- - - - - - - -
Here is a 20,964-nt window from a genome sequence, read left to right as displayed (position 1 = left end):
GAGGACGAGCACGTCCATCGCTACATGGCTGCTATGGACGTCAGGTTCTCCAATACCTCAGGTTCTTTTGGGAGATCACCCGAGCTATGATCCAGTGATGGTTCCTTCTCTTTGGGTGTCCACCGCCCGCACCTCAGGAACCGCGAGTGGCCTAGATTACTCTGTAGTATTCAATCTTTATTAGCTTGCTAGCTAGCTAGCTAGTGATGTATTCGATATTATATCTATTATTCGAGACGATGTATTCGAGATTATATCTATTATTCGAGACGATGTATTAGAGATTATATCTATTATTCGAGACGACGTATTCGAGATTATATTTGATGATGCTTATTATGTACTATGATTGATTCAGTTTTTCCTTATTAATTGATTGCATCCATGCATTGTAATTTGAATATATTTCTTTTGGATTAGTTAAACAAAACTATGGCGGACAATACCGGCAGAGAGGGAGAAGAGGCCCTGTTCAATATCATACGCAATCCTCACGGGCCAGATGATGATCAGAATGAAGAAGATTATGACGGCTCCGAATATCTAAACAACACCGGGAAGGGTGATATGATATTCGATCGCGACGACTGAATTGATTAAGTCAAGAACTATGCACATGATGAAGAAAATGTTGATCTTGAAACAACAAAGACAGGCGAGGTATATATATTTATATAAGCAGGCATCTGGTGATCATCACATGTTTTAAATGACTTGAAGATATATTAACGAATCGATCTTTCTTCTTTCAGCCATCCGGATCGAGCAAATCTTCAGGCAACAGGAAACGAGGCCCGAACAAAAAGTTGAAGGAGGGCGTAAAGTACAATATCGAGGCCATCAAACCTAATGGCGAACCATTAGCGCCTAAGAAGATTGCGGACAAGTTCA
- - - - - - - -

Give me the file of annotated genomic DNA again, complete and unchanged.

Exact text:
Here is a 20,964-nt window from a genome sequence, read left to right as displayed (position 1 = left end):
GAGGACGAGCACGTCCATCGCTACATGGCTGCTATGGACGTCAGGTTCTCCAATACCTCAGGTTCTTTTGGGAGATCACCCGAGCTATGATCCAGTGATGGTTCCTTCTCTTTGGGTGTCCACCGCCCGCACCTCAGGAACCGCGAGTGGCCTAGATTACTCTGTAGTATTCAATCTTTATTAGCTTGCTAGCTAGCTAGCTAGTGATGTATTCGATATTATATCTATTATTCGAGACGATGTATTCGAGATTATATCTATTATTCGAGACGATGTATTAGAGATTATATCTATTATTCGAGACGACGTATTCGAGATTATATTTGATGATGCTTATTATGTACTATGATTGATTCAGTTTTTCCTTATTAATTGATTGCATCCATGCATTGTAATTTGAATATATTTCTTTTGGATTAGTTAAACAAAACTATGGCGGACAATACCGGCAGAGAGGGAGAAGAGGCCCTGTTCAATATCATACGCAATCCTCACGGGCCAGATGATGATCAGAATGAAGAAGATTATGACGGCTCCGAATATCTAAACAACACCGGGAAGGGTGATATGATATTCGATCGCGACGACTGAATTGATTAAGTCAAGAACTATGCACATGATGAAGAAAATGTTGATCTTGAAACAACAAAGACAGGCGAGGTATATATATTTATATAAGCAGGCATCTGGTGATCATCACATGTTTTAAATGACTTGAAGATATATTAACGAATCGATCTTTCTTCTTTCAGCCATCCGGATCGAGCAAATCTTCAGGCAACAGGAAACGAGGCCCGAACAAAAAGTTGAAGGAGGGCGTAAAGTACAATATCGAGGCCATCAAACCTAATGGCGAACCATTAGCGCCTAAGAAGATTGCGGACAAGTTCA